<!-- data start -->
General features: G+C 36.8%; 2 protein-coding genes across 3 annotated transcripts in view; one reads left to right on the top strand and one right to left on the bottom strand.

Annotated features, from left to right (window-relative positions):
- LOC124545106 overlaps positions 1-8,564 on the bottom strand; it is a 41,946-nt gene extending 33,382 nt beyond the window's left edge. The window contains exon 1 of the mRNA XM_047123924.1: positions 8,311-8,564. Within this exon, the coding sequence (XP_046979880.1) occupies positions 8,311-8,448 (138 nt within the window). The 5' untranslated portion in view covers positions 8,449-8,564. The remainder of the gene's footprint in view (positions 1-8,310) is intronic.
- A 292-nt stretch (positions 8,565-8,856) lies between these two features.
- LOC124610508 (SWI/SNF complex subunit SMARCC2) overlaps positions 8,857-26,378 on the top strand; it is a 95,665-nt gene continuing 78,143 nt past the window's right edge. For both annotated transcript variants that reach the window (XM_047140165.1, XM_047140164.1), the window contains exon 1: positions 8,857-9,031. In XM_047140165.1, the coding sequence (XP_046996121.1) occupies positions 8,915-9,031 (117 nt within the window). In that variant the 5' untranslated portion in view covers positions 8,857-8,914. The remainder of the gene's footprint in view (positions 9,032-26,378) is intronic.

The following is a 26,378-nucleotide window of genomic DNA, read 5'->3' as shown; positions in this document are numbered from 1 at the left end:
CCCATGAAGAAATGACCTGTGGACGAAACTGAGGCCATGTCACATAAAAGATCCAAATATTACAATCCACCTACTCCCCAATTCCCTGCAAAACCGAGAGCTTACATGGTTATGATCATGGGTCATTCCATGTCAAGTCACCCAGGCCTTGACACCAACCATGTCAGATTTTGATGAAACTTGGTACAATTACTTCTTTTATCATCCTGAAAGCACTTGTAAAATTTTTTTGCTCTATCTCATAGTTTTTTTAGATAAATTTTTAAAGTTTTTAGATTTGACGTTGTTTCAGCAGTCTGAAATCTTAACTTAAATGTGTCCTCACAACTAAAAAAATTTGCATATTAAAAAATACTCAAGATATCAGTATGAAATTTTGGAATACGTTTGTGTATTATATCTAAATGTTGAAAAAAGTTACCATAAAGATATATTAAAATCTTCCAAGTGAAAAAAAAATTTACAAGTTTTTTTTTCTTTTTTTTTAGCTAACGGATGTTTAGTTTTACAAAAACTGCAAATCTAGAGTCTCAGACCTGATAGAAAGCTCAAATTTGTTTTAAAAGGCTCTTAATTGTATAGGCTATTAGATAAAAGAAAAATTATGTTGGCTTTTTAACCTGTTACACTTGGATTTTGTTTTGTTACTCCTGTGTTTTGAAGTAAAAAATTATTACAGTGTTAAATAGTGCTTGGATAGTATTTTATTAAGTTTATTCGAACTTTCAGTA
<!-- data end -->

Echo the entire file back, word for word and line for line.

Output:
General features: G+C 36.8%; 2 protein-coding genes across 3 annotated transcripts in view; one reads left to right on the top strand and one right to left on the bottom strand.

Annotated features, from left to right (window-relative positions):
- LOC124545106 overlaps positions 1-8,564 on the bottom strand; it is a 41,946-nt gene extending 33,382 nt beyond the window's left edge. The window contains exon 1 of the mRNA XM_047123924.1: positions 8,311-8,564. Within this exon, the coding sequence (XP_046979880.1) occupies positions 8,311-8,448 (138 nt within the window). The 5' untranslated portion in view covers positions 8,449-8,564. The remainder of the gene's footprint in view (positions 1-8,310) is intronic.
- A 292-nt stretch (positions 8,565-8,856) lies between these two features.
- LOC124610508 (SWI/SNF complex subunit SMARCC2) overlaps positions 8,857-26,378 on the top strand; it is a 95,665-nt gene continuing 78,143 nt past the window's right edge. For both annotated transcript variants that reach the window (XM_047140165.1, XM_047140164.1), the window contains exon 1: positions 8,857-9,031. In XM_047140165.1, the coding sequence (XP_046996121.1) occupies positions 8,915-9,031 (117 nt within the window). In that variant the 5' untranslated portion in view covers positions 8,857-8,914. The remainder of the gene's footprint in view (positions 9,032-26,378) is intronic.

The following is a 26,378-nucleotide window of genomic DNA, read 5'->3' as shown; positions in this document are numbered from 1 at the left end:
CCCATGAAGAAATGACCTGTGGACGAAACTGAGGCCATGTCACATAAAAGATCCAAATATTACAATCCACCTACTCCCCAATTCCCTGCAAAACCGAGAGCTTACATGGTTATGATCATGGGTCATTCCATGTCAAGTCACCCAGGCCTTGACACCAACCATGTCAGATTTTGATGAAACTTGGTACAATTACTTCTTTTATCATCCTGAAAGCACTTGTAAAATTTTTTTGCTCTATCTCATAGTTTTTTTAGATAAATTTTTAAAGTTTTTAGATTTGACGTTGTTTCAGCAGTCTGAAATCTTAACTTAAATGTGTCCTCACAACTAAAAAAATTTGCATATTAAAAAATACTCAAGATATCAGTATGAAATTTTGGAATACGTTTGTGTATTATATCTAAATGTTGAAAAAAGTTACCATAAAGATATATTAAAATCTTCCAAGTGAAAAAAAAATTTACAAGTTTTTTTTTCTTTTTTTTTAGCTAACGGATGTTTAGTTTTACAAAAACTGCAAATCTAGAGTCTCAGACCTGATAGAAAGCTCAAATTTGTTTTAAAAGGCTCTTAATTGTATAGGCTATTAGATAAAAGAAAAATTATGTTGGCTTTTTAACCTGTTACACTTGGATTTTGTTTTGTTACTCCTGTGTTTTGAAGTAAAAAATTATTACAGTGTTAAATAGTGCTTGGATAGTATTTTATTAAGTTTATTCGAACTTTCAGTA